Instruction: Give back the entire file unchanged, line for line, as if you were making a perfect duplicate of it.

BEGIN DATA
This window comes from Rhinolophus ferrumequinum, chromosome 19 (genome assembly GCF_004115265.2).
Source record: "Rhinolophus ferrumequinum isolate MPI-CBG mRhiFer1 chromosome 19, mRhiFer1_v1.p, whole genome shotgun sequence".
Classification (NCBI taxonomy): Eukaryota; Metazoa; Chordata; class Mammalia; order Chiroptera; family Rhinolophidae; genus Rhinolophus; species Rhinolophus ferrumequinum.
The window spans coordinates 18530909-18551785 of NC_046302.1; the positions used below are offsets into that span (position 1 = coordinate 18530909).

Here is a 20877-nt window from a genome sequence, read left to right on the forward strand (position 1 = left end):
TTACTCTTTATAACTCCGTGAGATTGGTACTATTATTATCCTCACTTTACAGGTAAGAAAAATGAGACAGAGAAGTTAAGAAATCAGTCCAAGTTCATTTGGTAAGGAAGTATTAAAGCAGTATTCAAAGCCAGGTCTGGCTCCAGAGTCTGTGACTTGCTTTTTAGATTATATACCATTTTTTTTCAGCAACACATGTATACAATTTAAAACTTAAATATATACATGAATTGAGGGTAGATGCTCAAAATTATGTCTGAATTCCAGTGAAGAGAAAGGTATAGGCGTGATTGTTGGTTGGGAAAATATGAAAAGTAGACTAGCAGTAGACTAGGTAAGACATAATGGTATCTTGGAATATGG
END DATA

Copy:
This window comes from Rhinolophus ferrumequinum, chromosome 19 (genome assembly GCF_004115265.2).
Source record: "Rhinolophus ferrumequinum isolate MPI-CBG mRhiFer1 chromosome 19, mRhiFer1_v1.p, whole genome shotgun sequence".
Classification (NCBI taxonomy): Eukaryota; Metazoa; Chordata; class Mammalia; order Chiroptera; family Rhinolophidae; genus Rhinolophus; species Rhinolophus ferrumequinum.
The window spans coordinates 18530909-18551785 of NC_046302.1; the positions used below are offsets into that span (position 1 = coordinate 18530909).

Here is a 20877-nt window from a genome sequence, read left to right on the forward strand (position 1 = left end):
TTACTCTTTATAACTCCGTGAGATTGGTACTATTATTATCCTCACTTTACAGGTAAGAAAAATGAGACAGAGAAGTTAAGAAATCAGTCCAAGTTCATTTGGTAAGGAAGTATTAAAGCAGTATTCAAAGCCAGGTCTGGCTCCAGAGTCTGTGACTTGCTTTTTAGATTATATACCATTTTTTTTCAGCAACACATGTATACAATTTAAAACTTAAATATATACATGAATTGAGGGTAGATGCTCAAAATTATGTCTGAATTCCAGTGAAGAGAAAGGTATAGGCGTGATTGTTGGTTGGGAAAATATGAAAAGTAGACTAGCAGTAGACTAGGTAAGACATAATGGTATCTTGGAATATGG